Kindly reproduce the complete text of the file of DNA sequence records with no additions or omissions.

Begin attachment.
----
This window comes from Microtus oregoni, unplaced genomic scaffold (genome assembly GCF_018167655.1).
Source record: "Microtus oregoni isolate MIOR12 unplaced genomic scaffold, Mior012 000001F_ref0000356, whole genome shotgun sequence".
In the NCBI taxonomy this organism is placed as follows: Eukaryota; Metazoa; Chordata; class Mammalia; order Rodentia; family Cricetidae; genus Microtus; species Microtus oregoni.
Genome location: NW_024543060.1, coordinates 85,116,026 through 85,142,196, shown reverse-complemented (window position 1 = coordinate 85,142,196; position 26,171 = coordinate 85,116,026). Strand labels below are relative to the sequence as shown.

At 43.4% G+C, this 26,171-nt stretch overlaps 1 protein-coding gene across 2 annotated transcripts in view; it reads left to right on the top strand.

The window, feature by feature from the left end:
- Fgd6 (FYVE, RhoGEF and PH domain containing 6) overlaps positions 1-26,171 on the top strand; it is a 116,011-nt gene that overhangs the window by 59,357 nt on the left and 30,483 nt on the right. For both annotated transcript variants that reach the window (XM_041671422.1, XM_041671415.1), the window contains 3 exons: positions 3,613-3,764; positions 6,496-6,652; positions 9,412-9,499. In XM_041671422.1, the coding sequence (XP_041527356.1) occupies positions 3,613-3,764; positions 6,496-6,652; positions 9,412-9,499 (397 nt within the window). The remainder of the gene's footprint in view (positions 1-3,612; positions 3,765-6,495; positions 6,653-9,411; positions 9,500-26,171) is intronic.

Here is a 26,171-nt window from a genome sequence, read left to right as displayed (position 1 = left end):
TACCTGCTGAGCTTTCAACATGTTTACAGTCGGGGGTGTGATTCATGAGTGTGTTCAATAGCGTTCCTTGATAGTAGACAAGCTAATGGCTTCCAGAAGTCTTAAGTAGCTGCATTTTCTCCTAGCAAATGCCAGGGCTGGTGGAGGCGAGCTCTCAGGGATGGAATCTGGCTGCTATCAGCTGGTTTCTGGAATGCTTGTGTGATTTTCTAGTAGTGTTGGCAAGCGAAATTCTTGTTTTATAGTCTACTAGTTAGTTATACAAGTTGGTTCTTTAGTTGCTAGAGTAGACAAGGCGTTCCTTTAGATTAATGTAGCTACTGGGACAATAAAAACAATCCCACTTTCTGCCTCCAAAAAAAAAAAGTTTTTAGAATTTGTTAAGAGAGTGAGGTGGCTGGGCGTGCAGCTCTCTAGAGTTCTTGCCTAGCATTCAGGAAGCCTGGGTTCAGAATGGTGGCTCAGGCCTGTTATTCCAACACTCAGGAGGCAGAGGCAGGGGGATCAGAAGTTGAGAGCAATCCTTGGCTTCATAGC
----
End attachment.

This window comes from Microtus oregoni, unplaced genomic scaffold (genome assembly GCF_018167655.1).
Source record: "Microtus oregoni isolate MIOR12 unplaced genomic scaffold, Mior012 000001F_ref0000356, whole genome shotgun sequence".
In the NCBI taxonomy this organism is placed as follows: Eukaryota; Metazoa; Chordata; class Mammalia; order Rodentia; family Cricetidae; genus Microtus; species Microtus oregoni.
Genome location: NW_024543060.1, coordinates 85,116,026 through 85,142,196, shown reverse-complemented (window position 1 = coordinate 85,142,196; position 26,171 = coordinate 85,116,026). Strand labels below are relative to the sequence as shown.

At 43.4% G+C, this 26,171-nt stretch overlaps 1 protein-coding gene across 2 annotated transcripts in view; it reads left to right on the top strand.

The window, feature by feature from the left end:
- Fgd6 (FYVE, RhoGEF and PH domain containing 6) overlaps positions 1-26,171 on the top strand; it is a 116,011-nt gene that overhangs the window by 59,357 nt on the left and 30,483 nt on the right. For both annotated transcript variants that reach the window (XM_041671422.1, XM_041671415.1), the window contains 3 exons: positions 3,613-3,764; positions 6,496-6,652; positions 9,412-9,499. In XM_041671422.1, the coding sequence (XP_041527356.1) occupies positions 3,613-3,764; positions 6,496-6,652; positions 9,412-9,499 (397 nt within the window). The remainder of the gene's footprint in view (positions 1-3,612; positions 3,765-6,495; positions 6,653-9,411; positions 9,500-26,171) is intronic.

Here is a 26,171-nt window from a genome sequence, read left to right as displayed (position 1 = left end):
TACCTGCTGAGCTTTCAACATGTTTACAGTCGGGGGTGTGATTCATGAGTGTGTTCAATAGCGTTCCTTGATAGTAGACAAGCTAATGGCTTCCAGAAGTCTTAAGTAGCTGCATTTTCTCCTAGCAAATGCCAGGGCTGGTGGAGGCGAGCTCTCAGGGATGGAATCTGGCTGCTATCAGCTGGTTTCTGGAATGCTTGTGTGATTTTCTAGTAGTGTTGGCAAGCGAAATTCTTGTTTTATAGTCTACTAGTTAGTTATACAAGTTGGTTCTTTAGTTGCTAGAGTAGACAAGGCGTTCCTTTAGATTAATGTAGCTACTGGGACAATAAAAACAATCCCACTTTCTGCCTCCAAAAAAAAAAAGTTTTTAGAATTTGTTAAGAGAGTGAGGTGGCTGGGCGTGCAGCTCTCTAGAGTTCTTGCCTAGCATTCAGGAAGCCTGGGTTCAGAATGGTGGCTCAGGCCTGTTATTCCAACACTCAGGAGGCAGAGGCAGGGGGATCAGAAGTTGAGAGCAATCCTTGGCTTCATAGC